It's too bad that all these things, can only happen in my dreams. Only in dreams. In beautiful dreams.
-- Roy Orbison
Where is the value-added to the economy of the OTC derivatives market? How much of it is real; how much, in the minds of derivatives dealers? This is the second article addressing this question for the interest rate swaps (IRS) market.
The last article listed two sources of dealer abuse that create the inflated values of IRS.
- IRS create far more credit risk than the futures contracts they replaced. The derivatives dealers are entitled to ignore it.
- IRS do not have a single market value. Each dealer values her portfolio herself.
That last article explained how credit risk works in favor of dealers. Changes in the bankruptcy code have made credit risk a blessing - a win-win proposition from the dealer's point of view.
This article focuses on the most obvious part of each dealer's swap valuation that is a fiction created by OTC trading practices. Because every dealer determines the value of her own book, we can show that she systematically books her average swap at a value greater than the value she could recover if she offered her swaps to other dealers.
What is the value of an interest rate swap?
The basic question: "What is the value of a derivatives trade?" is more difficult to answer than might be thought. To consider the question of a derivative's value, begin by separating dealer transactions from customer transactions.
The phantom value of customer derivatives trades.
A typical customer never values her derivatives positions, because the value of the derivative is beside the point to a hedger. A well-crafted customer trade is designed to assure that other business of the customer is insulated from loss resulting from changes in price.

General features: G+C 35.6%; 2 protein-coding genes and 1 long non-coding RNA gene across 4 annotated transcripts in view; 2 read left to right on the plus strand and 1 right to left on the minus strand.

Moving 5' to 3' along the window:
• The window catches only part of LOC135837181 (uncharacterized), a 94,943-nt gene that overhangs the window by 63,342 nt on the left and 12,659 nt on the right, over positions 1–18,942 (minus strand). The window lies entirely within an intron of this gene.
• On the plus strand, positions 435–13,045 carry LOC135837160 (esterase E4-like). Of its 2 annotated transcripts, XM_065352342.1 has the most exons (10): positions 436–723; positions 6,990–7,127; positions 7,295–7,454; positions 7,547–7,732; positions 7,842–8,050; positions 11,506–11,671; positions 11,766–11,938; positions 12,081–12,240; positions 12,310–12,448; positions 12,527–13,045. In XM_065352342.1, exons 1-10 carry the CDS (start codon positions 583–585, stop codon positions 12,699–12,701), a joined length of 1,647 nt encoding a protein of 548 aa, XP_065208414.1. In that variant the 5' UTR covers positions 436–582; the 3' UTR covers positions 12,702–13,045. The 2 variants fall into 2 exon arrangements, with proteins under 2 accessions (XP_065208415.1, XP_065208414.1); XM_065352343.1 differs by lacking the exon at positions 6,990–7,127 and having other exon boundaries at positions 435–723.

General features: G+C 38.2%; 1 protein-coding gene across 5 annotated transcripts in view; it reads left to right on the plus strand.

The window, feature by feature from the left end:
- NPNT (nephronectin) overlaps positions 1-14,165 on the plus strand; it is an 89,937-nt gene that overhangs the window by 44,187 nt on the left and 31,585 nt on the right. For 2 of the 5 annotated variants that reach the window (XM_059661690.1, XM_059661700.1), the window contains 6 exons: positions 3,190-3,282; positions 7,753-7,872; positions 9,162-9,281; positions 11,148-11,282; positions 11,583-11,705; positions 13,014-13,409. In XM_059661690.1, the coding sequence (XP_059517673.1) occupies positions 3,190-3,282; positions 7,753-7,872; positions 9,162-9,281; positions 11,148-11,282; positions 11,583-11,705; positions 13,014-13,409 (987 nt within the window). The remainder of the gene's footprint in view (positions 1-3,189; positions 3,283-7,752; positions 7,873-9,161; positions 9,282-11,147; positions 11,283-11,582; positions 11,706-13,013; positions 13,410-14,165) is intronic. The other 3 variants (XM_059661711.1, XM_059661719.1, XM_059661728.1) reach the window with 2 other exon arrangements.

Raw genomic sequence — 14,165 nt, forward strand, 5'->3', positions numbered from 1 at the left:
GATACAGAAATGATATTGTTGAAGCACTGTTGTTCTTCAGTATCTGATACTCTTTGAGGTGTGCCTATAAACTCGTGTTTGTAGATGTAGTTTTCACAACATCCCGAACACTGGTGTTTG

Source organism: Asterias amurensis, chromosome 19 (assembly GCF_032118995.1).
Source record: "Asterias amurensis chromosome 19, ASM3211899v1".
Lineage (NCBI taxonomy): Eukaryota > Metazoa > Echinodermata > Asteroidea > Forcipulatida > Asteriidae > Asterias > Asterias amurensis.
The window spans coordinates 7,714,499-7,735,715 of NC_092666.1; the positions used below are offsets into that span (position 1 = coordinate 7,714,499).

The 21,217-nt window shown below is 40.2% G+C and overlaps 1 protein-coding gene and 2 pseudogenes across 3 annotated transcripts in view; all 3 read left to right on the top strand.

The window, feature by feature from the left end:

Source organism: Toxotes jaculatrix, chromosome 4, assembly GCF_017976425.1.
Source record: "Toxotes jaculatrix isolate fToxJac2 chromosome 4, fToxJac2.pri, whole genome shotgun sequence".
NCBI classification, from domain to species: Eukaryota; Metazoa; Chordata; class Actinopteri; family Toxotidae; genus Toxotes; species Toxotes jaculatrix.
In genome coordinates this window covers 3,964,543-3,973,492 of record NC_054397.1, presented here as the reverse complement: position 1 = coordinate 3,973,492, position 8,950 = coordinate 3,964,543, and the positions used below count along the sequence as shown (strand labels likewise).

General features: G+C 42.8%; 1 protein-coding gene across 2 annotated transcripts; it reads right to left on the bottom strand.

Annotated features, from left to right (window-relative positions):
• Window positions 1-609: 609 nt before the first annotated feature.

Take the case of an oil refinery that has acquired crude oil to be refined to produce gasoline sold in advance to a gasoline distributor for delivery in six months. The refinery has based the price at which it sold gasoline for delivery in six months on the spot crude price - say $60/barrel. But the crude oil is still underground. The deal with the driller is for delivery of the crude in 6 months at the going market price. To assure a net profit, the refiner does a crude oil swap, promising to settle in six months, paying the refiner the difference between $60/barrel and the spot price in six months. If the price of crude rises to $70/barrel next month, the refinery is not going to book a capital gain. The refinery will wait until the crude is delivered, then show the price of the crude, the value of the derivative, and the combination, which will be $60.
Since an interest rate swap has, on average, a five-year maturity, with semi-annual payments, the customer will book each of ten payments when they occur, along with the income differential between asset yields and liability costs that the swap was protecting. The value of the swap is neither known by the customer nor reported to stockholders, because it doesn't matter.
The important implication of this fact. A dealer values her trades with customers. But the customer neither knows, nor asks, what the value of the dealer's side of the trade is. The customer has, however, posted collateral that the dealer considers sufficient to cover the value of the dealer's position in the event of a fail.
But since the customer does not value the dealer's obligation to her, collateral calls from the customer to the dealer may not happen. Thus collateral sufficient to cover losses to the customer in the event of a dealer fail is doubtful. What's more, the customer has nowhere to go to find the market value of her derivative when the dealer fails. Derivatives price data exist, but the prices refer to currently traded derivatives. Her derivative will have different terms - different dates at which payments are made, and a maturity other than an even number of years. The effect is replacement values will all be quoted to her at a premium to market prices, bad news for the customer.